And so Toure has been at pains to note that nothing agreed at WCIT would ever break the fundamental larger treaties that the UN has agreed to. He has even publicly expressed a wish on several occasions that the relevant treaties be referenced in the preamble to the ITRs.

This concept - put forward formally by the Tunisian delegation - was roundly beaten by other countries who don't think that such lofty statements have much to do with telecoms regulations. But in the way that only the United Nations can everyone agreed that this was a tremendous aim and they wholeheartedly supported it - just not in any tangible way.

After a plea from Toure, who rather disconcertingly complained at some length about the bad press the ITU had been receiving, it was agreed that the ITU would put out a press release. Sure enough, that night, the following release was pushed out to the media:

World Conference on International Telecommunications affirms right to freedom of information online

Delegates at the second Plenary session of the World Conference on International Telecommunications (WCIT-12, 3-14 December) today overwhelmingly supported the importance of Article 19 of the Universal Declaration of Human Rights affirming the right of all people to freedom of opinion and expression…

This is actually not a bad result considering the United Nations world, but it still jars with those that live outside its rarefied walls. It points to a dangerous disconnect between government representatives and people living in the real world. A press release is deemed sufficient response to the Fourth Estate; maybe now they will just leave us alone to get on with the serious business of revising this treaty.

The Internet

By far in a way the most controversial proposal has been Russia's contribution number 27 which spat in the face of all the claims that WCIT was not secretly about taking over the Internet by bolding asking for a whole new article called simply "Internet".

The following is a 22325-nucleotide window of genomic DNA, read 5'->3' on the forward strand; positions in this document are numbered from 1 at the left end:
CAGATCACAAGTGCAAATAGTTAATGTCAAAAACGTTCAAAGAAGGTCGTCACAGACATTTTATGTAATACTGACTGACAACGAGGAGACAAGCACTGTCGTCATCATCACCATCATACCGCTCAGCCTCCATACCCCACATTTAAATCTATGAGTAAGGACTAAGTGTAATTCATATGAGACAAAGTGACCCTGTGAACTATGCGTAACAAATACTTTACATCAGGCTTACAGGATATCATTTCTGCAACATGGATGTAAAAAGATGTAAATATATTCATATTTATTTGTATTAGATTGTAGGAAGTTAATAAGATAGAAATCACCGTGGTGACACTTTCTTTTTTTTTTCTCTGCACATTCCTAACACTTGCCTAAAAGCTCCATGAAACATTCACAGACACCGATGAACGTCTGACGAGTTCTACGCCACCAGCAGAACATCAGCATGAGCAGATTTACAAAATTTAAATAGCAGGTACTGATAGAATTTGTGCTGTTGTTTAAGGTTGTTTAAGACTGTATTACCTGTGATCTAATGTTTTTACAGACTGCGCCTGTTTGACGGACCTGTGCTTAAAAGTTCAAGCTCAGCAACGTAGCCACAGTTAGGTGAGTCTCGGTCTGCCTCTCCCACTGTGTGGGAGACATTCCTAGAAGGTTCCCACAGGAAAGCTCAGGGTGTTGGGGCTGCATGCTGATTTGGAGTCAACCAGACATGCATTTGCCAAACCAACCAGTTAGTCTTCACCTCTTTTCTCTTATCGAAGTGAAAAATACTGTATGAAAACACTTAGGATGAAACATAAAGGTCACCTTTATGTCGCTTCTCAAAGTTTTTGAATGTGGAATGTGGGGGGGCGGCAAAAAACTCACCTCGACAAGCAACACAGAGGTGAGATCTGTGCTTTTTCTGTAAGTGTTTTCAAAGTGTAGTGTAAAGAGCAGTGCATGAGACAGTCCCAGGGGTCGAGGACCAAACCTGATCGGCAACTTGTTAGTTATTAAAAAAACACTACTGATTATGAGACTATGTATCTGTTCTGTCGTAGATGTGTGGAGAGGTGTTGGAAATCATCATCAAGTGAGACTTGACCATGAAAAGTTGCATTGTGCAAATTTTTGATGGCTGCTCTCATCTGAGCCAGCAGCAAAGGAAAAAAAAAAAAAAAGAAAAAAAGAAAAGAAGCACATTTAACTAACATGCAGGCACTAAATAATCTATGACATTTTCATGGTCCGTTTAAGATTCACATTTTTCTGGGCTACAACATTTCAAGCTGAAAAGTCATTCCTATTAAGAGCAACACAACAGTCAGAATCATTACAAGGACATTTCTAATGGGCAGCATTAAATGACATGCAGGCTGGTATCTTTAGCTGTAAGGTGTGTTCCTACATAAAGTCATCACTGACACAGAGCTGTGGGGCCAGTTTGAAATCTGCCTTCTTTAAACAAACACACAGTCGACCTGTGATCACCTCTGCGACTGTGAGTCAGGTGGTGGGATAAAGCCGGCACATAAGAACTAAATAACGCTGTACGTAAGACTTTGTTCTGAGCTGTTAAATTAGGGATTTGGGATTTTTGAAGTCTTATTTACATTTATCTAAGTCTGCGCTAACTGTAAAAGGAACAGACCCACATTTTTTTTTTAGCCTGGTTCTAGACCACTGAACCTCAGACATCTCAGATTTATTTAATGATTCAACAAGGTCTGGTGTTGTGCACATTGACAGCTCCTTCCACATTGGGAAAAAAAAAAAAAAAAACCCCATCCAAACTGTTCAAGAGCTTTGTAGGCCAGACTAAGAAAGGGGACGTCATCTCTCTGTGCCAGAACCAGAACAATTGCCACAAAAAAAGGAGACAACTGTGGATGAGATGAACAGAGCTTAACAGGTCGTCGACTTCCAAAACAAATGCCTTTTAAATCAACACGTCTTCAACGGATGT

The original version of the contribution was incendiary - proposing that the UN look at the key technical functions that ICANN, among others, currently undertake. The Russians must have known the reaction it would have, and just a few days produced a revised version that pulled out the most difficult aspects. Some are claiming that it was because of the complaints by the Internet community but the reality is that Russia decided to stir the pot ahead of the conference.

The plenary session yesterday reached the proposed Article 3A just before it was due to shut up for the night. And so followed an inevitable tussle that will raise its head many times before WCIT is finally over.

The United States was of course the most public voice against the proposal and it wanted its discussion kept in the main room (as its definition plan was earlier (see above)) rather than be discussed in a working group. That was met with some support from Europe which also agreed that the proposal should go precisely nowhere.